or a NaN, which cannot be represented by numeric value.
[0112] If an input signal x(i) is a NaN, y(i) obtained by division of x(i) by a multiplier
A will also be a NaN. The encoding apparatus in this example has a transforming section
161 shown in Fig. 27 in place of transforming section 160 shown in Fig. 11. If a determining
section 161a determines that y(i) provided from a division section 120 is a NaN, the
transforming section 161 controls a switch 161b to cause y'(i) = 0 to be outputted
from a 0 source 161c to a Y-encoder 13 and a multiplication section 130.
[0113] The multiplication section 130 multiplies y'(i) by a multiplier A to provide x'(i).
Since y'(i) = 0, the output from the multiplication section 130 will be x'(i) = 0
and the output z(i) from an error calculating section 140 will be x(i) = NaN. Then
an error calculating section 140 calculates error. In the third example, x'(i) is
subtracted from x(i) to obtain the error. However, if x(i) = NaN, subtraction cannot
properly performed because no subtraction is defined for x(i) = NaN.
[0114] Therefore, x(i) is set as an error signal z(i) without performing subtraction if
y'(i) = 0 in this example. It should be noted that a processing section 161d in the
transforming section 161 in Fig. 27 has a function similar to that of the transforming
section 160 in Fig. 11.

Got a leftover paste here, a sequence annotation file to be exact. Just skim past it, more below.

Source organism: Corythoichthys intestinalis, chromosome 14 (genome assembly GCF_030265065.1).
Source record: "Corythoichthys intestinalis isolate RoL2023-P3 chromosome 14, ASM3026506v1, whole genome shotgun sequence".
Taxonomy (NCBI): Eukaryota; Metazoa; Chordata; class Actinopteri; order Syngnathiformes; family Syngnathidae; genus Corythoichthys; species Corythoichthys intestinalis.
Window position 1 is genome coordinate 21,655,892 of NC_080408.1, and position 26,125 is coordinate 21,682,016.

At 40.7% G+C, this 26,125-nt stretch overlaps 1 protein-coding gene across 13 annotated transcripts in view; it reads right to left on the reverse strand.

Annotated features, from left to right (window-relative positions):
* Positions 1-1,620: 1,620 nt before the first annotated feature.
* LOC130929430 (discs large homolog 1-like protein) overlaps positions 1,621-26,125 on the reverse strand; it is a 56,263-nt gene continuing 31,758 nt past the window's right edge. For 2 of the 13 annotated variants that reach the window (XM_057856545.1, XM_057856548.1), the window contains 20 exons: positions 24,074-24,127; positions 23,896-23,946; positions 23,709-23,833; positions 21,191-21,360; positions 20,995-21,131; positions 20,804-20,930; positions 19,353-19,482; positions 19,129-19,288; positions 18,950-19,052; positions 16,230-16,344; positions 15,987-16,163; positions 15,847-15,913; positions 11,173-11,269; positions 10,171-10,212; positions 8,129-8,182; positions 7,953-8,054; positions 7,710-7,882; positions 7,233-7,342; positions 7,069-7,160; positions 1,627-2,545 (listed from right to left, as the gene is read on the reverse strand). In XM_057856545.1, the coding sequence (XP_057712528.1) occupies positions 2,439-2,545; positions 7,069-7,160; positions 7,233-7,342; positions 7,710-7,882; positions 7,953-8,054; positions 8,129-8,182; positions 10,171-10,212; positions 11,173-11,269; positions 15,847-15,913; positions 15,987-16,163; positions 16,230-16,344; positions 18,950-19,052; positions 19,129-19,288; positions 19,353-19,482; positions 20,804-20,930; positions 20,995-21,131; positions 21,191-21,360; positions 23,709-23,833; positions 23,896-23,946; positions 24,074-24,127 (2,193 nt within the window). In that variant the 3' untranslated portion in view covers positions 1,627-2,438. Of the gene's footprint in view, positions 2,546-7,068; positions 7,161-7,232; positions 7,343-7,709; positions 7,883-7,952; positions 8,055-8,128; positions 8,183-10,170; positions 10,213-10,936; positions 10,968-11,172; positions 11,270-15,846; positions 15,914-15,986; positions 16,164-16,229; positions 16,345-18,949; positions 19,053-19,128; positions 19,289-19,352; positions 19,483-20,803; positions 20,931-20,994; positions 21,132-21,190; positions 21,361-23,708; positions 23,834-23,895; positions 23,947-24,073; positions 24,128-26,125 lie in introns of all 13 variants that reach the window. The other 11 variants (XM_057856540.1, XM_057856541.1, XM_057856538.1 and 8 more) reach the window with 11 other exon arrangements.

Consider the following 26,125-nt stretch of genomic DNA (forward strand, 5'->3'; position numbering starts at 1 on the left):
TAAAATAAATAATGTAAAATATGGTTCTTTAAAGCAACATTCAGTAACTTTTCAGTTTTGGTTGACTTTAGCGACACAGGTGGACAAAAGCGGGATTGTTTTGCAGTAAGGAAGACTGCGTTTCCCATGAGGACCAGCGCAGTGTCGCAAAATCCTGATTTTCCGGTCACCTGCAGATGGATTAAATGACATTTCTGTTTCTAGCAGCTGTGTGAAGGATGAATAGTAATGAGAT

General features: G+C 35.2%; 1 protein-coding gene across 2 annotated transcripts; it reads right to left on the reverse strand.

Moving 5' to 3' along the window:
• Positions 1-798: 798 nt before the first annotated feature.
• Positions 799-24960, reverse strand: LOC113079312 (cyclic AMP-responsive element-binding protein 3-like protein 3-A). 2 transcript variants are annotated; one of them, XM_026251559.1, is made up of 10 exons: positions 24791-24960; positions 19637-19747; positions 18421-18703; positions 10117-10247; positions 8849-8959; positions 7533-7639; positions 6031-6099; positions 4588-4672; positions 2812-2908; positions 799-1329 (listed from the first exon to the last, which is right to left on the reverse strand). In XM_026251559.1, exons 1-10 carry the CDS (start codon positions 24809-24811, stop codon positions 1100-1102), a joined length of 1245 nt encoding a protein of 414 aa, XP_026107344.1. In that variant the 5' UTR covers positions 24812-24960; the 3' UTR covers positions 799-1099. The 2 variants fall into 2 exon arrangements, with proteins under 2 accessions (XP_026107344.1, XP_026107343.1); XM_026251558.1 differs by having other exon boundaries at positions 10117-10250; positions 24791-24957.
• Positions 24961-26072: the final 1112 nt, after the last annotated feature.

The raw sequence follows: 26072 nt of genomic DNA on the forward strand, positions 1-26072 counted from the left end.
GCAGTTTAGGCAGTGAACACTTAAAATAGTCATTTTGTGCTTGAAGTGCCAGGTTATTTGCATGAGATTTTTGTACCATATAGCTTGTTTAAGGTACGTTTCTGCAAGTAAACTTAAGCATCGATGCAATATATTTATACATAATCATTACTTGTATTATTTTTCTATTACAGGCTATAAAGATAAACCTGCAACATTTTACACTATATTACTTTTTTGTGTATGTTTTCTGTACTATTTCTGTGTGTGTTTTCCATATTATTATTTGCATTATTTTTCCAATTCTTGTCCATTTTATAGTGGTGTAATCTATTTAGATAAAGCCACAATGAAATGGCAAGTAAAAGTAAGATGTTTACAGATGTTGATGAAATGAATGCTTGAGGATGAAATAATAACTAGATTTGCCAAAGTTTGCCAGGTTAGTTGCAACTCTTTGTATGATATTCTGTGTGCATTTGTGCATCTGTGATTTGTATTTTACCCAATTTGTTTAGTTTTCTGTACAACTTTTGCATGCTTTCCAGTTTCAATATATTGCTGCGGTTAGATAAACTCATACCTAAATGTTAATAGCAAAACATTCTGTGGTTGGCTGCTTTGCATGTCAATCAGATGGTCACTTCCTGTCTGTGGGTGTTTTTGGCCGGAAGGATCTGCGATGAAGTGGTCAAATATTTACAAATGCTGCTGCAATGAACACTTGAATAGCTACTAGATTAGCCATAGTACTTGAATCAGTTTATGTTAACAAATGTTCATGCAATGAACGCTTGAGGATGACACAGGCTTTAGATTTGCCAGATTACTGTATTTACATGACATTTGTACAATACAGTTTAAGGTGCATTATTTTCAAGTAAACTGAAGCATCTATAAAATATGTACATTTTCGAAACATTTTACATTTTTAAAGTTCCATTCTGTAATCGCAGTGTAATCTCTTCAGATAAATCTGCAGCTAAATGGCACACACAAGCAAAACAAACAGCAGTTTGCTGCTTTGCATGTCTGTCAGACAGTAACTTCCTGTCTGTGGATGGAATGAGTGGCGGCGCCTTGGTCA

[0115] In an error correcting section 220 in a decoding apparatus, not forming part of the
invention, the reverse of the process described above must be performed.
[0116] That is, if restored y'(i) = 0, x'(i) obtained by multiplication of y'(i) by a multiplier
A will also be 0. Since x'(i) is 0, the error correcting section 220 outputs z(i)
= x(i) restored by decoding in a Z-decoder 54 without correction.
[0117] A switch 261 may be controlled to output the decoded output z(i) = x(i) from the
Z-decoder 54 as x(i) if the determining section 57a determines that y(i) = 0, as shown
in Fig. 26B. In that case, processing in multiplication section 130 and the error
calculating section 140 is not required and the process is simplified.
[0118] If the determining section 161a determines that y(i) is a NaN in Fig. 27, y'(i) =
0 is provided. A switch 271 turns on and an X-encoder 272 encodes the input signal
x(i). The encoded output C
_{Z} may be inputted in a synthesis section 16 through a switch 273. In that case, the
decoding apparatus inputs the code C
_{Z} separated at the separator 52 into an X-encoder 58 as well, as shown in Fig. 26B.